A moment later she was across the room, and Troy was beaming down at her. “Look at you. Growin’ like a weed,
!” His smiling lips gave way to tobacco-stained teeth. His face was ruddy and sagged with years of alcohol and too much Louisiana sun. “Ol’ Sudley sure did make one pretty youngster,” he gushed.
No, she wasn’t pretty,
She was plain and hopelessly unmemorable.
Tiffany. She was the pretty one.
Troy stood too close and had sour breath. He was one of her daddy’s childhood friends from Weston. Haley’s father had become a math professor at Cavelier de La Salle Community College; the college the kids from Chester, Truro, Weston, and Grand Trespass usually went to after high school, before they dropped out and started their own families. The four towns were in spitting distance of each other and were all so pathetically small one could set foot in all four within the span of twenty minutes. Troy had become a mechanic and moved to Truro.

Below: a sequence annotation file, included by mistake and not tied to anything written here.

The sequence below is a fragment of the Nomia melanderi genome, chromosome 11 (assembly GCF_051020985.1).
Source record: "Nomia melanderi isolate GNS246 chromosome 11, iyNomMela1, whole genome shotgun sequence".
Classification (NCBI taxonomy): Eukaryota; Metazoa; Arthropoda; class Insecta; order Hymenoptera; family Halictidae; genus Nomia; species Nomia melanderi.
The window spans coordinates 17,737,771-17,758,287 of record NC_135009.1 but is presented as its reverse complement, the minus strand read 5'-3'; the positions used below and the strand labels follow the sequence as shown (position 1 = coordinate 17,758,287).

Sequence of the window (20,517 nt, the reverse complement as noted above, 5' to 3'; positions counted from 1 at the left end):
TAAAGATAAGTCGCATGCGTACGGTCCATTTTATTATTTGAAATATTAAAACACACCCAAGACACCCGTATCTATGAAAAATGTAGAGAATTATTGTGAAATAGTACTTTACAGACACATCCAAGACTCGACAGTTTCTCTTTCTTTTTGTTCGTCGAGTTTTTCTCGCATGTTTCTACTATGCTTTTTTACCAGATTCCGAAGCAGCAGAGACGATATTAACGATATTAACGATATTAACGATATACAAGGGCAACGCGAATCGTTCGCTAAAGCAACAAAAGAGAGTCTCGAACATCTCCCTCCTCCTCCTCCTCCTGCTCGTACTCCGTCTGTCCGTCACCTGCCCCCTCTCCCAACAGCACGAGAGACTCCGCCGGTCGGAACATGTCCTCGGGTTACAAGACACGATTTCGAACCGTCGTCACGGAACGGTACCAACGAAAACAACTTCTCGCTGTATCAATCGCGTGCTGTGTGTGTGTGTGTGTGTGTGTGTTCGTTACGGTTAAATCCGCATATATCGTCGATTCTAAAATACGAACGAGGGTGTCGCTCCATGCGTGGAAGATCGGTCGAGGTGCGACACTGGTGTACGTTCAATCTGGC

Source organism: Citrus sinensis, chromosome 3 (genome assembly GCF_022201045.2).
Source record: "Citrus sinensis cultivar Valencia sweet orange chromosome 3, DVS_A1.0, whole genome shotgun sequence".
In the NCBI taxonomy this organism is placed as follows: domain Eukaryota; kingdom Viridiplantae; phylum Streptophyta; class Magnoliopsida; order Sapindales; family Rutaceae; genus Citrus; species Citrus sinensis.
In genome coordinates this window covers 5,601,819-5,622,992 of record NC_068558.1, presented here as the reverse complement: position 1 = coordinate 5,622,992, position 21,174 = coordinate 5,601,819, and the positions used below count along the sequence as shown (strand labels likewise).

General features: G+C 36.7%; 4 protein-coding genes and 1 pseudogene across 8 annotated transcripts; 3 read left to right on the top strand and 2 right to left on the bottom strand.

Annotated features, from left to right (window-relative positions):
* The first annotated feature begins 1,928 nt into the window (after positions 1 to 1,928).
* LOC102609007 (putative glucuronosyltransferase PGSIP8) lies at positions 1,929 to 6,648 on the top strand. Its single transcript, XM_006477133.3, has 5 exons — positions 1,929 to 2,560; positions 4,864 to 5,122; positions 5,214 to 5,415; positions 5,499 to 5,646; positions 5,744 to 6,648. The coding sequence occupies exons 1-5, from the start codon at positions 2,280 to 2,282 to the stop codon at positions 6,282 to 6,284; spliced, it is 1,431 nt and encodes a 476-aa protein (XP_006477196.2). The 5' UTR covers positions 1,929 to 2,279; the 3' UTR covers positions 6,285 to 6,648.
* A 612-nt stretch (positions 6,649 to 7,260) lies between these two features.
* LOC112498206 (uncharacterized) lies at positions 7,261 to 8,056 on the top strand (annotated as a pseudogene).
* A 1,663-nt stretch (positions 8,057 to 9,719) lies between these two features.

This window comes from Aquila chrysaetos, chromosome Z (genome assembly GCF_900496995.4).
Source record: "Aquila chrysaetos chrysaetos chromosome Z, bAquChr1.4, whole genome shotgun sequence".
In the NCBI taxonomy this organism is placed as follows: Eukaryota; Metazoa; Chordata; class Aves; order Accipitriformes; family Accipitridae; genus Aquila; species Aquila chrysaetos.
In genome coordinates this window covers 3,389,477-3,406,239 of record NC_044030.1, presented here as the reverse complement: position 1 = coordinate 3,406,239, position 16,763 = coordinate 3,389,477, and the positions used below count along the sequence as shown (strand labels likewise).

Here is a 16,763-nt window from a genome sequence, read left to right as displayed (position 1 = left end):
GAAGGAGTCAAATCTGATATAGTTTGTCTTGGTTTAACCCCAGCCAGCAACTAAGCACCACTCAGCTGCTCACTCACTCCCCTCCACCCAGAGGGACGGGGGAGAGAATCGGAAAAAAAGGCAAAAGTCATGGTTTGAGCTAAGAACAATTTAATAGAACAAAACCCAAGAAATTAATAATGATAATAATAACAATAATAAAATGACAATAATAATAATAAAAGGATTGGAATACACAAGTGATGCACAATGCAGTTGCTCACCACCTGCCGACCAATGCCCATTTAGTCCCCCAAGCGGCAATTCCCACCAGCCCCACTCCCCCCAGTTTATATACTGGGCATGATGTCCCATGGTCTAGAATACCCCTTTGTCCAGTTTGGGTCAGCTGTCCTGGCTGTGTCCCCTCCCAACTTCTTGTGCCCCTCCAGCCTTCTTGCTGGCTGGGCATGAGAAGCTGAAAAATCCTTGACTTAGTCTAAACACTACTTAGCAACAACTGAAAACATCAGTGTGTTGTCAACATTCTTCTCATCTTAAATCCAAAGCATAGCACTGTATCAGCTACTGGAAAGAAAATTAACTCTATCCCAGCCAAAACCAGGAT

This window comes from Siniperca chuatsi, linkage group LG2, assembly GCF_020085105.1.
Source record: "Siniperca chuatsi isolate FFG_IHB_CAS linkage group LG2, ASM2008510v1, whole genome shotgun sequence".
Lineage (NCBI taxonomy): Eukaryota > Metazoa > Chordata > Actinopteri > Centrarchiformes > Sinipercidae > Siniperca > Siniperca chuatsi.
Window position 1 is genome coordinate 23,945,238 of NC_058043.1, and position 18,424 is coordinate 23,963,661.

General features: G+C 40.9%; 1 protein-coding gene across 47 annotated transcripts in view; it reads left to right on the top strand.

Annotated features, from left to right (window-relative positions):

Though a jovial and pleasant person, Troy was one of the last people she wanted to be around right now because he was just another painful reminder that her daddy was dead.
He took a long swig of his beer, and Haley glanced past him at her friends. Charles was leaning across the table. Tiffany’s face was drawn. She twirled the necklace over her thumb and shook her head.
“I never woulda thought I’d outlive ol’ Sudley,” Troy said, slurring his words. “No sir. He was always the responsible one. Level-headed. Always did what was safe. We used to make fun of him as kids, ‘cuz he never seemed like he